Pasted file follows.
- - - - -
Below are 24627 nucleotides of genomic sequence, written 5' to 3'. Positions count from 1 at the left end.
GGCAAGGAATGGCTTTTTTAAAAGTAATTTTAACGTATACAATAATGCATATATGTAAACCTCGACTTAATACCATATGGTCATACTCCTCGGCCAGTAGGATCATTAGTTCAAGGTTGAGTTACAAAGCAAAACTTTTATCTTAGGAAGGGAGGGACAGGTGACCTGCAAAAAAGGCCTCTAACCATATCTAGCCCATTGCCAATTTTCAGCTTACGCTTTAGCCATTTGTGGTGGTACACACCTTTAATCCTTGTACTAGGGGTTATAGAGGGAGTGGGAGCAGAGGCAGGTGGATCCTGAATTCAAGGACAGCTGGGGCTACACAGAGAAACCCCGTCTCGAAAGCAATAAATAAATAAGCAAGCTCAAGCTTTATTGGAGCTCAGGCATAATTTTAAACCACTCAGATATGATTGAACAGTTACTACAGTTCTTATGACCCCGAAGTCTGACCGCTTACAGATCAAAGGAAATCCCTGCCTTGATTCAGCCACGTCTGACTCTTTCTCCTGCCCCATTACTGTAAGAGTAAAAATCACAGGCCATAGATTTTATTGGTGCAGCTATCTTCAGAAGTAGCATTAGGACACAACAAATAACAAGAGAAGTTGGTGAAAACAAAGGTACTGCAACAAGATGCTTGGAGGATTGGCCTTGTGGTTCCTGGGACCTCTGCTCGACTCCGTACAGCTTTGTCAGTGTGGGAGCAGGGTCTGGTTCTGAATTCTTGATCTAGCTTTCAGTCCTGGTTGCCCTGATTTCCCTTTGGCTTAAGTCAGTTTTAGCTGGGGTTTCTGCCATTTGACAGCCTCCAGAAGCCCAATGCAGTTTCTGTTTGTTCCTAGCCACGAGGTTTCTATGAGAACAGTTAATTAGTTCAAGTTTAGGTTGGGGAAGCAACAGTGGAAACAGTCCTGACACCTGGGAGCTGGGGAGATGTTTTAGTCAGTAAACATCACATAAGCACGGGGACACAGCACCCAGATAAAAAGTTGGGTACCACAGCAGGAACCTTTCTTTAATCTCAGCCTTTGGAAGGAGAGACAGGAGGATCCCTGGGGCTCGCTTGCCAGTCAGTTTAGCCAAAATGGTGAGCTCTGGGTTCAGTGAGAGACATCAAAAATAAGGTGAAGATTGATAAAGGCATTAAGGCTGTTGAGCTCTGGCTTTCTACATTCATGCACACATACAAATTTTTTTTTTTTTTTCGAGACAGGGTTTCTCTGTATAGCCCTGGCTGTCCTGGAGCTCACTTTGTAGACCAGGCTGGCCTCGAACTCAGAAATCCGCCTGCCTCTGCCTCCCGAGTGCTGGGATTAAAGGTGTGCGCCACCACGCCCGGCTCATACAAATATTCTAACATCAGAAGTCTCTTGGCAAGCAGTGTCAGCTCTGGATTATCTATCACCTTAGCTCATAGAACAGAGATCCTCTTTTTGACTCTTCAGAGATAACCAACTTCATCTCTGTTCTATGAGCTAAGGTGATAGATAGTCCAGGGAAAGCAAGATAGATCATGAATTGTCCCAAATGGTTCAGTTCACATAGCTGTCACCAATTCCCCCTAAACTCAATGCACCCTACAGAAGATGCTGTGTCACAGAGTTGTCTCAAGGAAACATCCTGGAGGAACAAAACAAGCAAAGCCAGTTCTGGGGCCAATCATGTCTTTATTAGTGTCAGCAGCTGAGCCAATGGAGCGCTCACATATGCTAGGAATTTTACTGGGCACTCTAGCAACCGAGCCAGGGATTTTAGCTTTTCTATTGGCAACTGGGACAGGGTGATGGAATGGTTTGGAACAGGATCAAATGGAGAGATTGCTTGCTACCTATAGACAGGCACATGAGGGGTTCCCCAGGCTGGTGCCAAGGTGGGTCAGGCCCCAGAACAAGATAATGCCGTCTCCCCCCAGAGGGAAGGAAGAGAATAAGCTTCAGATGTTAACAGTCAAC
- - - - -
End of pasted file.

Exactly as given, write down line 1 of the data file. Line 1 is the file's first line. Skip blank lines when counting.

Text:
Below are 24627 nucleotides of genomic sequence, written 5' to 3'. Positions count from 1 at the left end.